A Greek Meltdown Won't be the End of the World

Greece leaving the euro zone no longer spells financial doom for the rest of the world.

By + More

Two years ago, European leaders were willing to do almost anything to prevent a financial meltdown in Greece. If Greece defaulted on its debt or left the euro zone, it could have triggered a chain reaction across Europe, and global financial panic.

 [See a Collection of Political Cartoons About the Economy]

The country may be in even worse shape today, with some analysts saying that a chaotic exit from the euro zone is inevitable—perhaps as early as this summer. But many changes over the last two years have made the rest of the world less vulnerable to an implosion in Greece. "My gut feeling is that if Greece exits, it will be less calamitous than it would have been two years ago," says Jan Randolph, director of sovereign risk for forecasting firm IHS Global Insight. "Leaders in Europe have managed to put Greece in a cushioned room, so they'll be able to contain the situation much better than before."

If Greek voters and politicians choose to reject the conditions that have come with a serious of bailouts and global lenders suspend their payments, Athens could run out of money as early as June, according to a recent analysis by Bank of America Merrill Lynch.

The fallout from that could send the Greek economy into an even sharper tailspin, with growth shrinking by another 10 percent per year.

[See 6 reasons America will rebound.]

Had this unfolded two years ago, it could have trigger an industrial-strength bank run that spread to U.S. shores. But a series of interim rescue payments has bought Europe valuable time, allowing banks to write down much of their Greek debt or transfer it to public-sector entities. A Greek default would still mean losses, but much of that would be borne by taxpayers in Germany, France and other countries, reducing the odds of a collapse of Europe's financial system.

The emphasis now isn't on preventing a meltdown in Greece (Sorry, Greece), but is instead to "ring-fence" Greece so that its problems don't spread to other stressed nations like Spain, Portugal and Italy. Some fear bank customers in those countries might start withdrawing their money out of fear that it could be devalued if the euro zone further breaks apart. That's already happening in Greece, where depositors would rather withdraw euros and stuff them in mattresses than risk having their savings converted to Greek drachmas.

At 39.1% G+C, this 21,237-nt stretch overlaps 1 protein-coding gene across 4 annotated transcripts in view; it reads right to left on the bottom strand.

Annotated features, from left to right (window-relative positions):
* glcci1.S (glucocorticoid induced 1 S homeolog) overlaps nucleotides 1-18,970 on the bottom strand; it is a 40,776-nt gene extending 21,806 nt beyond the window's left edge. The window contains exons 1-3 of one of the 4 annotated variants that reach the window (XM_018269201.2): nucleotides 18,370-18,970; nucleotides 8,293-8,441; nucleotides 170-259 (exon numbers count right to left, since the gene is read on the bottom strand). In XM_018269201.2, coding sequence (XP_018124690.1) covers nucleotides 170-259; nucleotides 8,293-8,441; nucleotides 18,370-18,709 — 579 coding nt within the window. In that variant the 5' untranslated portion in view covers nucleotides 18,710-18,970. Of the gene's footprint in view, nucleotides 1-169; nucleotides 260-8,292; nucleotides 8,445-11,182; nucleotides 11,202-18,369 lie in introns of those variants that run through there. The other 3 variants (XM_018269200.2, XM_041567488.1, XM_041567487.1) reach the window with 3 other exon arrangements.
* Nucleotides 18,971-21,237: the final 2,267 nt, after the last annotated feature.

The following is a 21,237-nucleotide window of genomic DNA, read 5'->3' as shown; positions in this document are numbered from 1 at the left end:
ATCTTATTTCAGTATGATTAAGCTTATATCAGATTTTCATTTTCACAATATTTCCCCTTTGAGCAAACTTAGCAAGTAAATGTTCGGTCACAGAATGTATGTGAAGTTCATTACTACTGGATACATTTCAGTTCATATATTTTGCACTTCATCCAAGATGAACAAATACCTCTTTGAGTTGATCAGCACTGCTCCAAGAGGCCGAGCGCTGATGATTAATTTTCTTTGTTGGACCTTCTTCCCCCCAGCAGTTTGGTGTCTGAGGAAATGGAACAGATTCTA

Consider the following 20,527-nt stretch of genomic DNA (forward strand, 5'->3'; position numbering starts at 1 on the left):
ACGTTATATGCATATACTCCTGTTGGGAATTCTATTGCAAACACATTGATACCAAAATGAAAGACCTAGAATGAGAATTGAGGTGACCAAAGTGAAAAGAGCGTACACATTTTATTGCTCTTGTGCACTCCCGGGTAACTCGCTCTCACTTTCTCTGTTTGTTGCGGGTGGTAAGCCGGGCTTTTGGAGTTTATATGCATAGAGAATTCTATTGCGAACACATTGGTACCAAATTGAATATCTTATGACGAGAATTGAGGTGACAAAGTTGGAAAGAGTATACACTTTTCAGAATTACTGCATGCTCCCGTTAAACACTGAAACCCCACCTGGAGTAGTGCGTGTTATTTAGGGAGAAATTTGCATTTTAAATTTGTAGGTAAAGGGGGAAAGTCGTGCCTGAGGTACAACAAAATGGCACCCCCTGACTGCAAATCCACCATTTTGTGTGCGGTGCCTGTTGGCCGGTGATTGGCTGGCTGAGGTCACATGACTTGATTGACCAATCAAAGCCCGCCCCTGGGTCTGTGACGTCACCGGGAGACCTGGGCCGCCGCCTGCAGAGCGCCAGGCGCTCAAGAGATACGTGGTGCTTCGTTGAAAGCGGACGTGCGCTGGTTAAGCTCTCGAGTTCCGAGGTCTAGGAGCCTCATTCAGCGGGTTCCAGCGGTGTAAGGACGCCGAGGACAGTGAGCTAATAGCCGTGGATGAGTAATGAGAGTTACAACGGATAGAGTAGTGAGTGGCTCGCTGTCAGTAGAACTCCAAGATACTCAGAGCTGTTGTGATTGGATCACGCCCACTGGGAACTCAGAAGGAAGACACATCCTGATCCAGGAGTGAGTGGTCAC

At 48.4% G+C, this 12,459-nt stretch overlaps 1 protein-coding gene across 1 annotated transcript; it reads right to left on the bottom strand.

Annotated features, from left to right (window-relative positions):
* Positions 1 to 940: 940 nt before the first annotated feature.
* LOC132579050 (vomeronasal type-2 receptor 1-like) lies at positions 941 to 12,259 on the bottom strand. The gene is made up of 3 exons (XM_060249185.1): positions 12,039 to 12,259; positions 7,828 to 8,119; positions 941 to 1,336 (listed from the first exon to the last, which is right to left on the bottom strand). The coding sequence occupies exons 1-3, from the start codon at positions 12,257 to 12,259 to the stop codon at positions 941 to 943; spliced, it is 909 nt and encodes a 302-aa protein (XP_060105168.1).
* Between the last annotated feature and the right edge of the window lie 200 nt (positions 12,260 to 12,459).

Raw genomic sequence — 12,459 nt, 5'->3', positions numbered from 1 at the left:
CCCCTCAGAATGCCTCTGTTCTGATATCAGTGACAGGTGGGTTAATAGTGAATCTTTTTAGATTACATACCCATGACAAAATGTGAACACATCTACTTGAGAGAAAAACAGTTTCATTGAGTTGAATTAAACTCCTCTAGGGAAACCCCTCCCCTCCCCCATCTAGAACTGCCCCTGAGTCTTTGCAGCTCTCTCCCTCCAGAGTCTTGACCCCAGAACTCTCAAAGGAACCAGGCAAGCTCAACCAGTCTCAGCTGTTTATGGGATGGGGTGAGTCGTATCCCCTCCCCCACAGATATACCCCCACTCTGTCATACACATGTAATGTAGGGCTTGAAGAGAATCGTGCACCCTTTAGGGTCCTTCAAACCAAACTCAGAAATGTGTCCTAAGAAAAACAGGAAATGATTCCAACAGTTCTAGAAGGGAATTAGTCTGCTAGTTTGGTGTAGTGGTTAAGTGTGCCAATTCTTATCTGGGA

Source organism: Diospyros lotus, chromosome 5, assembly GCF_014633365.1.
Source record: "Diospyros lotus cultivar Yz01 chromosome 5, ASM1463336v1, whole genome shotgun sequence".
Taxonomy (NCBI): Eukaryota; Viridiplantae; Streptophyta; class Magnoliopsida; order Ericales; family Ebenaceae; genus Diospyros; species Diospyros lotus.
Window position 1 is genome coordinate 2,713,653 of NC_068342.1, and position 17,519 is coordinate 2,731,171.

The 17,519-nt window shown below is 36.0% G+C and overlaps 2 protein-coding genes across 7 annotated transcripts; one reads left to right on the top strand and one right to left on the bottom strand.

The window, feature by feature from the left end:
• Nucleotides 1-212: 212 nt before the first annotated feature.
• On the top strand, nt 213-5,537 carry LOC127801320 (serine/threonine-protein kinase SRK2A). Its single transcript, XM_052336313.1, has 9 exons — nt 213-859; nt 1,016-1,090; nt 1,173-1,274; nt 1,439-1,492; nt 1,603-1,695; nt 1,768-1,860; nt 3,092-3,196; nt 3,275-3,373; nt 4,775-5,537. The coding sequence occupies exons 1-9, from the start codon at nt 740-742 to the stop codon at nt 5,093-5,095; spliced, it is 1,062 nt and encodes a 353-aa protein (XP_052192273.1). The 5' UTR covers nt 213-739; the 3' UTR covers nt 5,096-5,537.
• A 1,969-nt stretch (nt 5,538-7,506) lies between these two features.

[See why the party is ending for the rich.]

But there would be options for preventing that kind of panic in other European nations that don't exist in Greece. European governments and the European Central Bank could backstop the private banks and issue open-ended deposit guarantees, for example. That's basically what happened in the United States during the 2008 financial meltdown, and it stabilized the banking sector.

Greece doesn't have the resources to do that on its own, and other European nations won't help if Greece doesn't abide by the required austerity measures. But Spain, Italy and Portugal have instituted reforms that Greece hasn't. "The difference in those countries is there's political will," says Randolph. "They're taking reform and making progress."

Big investing firms are now drawing up detailed contingency plans to predict how a full-blown Greek default might evolve. Stock markets would almost certainly drop, but investors might then pause to see if Europe's policymakers are up to the challenge. Another unknown is whether derivatives tied to Greek or other sovereign debt would blow up unexpectedly, as they did at AIG in 2008. If Greece defaults and no other dominoes seem poised to fall, the markets might recovery quickly.

As the drama unfolds, the euro seems likely to weaken against the dollar, which could push U.S. interest rates even lower than they are now (while making travel to Europe cheaper for Americans). If Greece defaults, the Federal Reserve might pull the trigger on more quantitative easing as a cushion to prop up the economy.

Merrill Lynch sees some possible investing opportunities amid the chaos. A weaker euro might boost sales for healthy European companies that export, for example, and the beaten-down shares of European banks might rally if Greece defaults but Armageddon doesn't happen. Silver linings are usually a good sign that the storm won't last forever.

Rick Newman is the author of Rebounders: How Winners Pivot From Setback To Success. Follow him on Twitter: @rickjnewman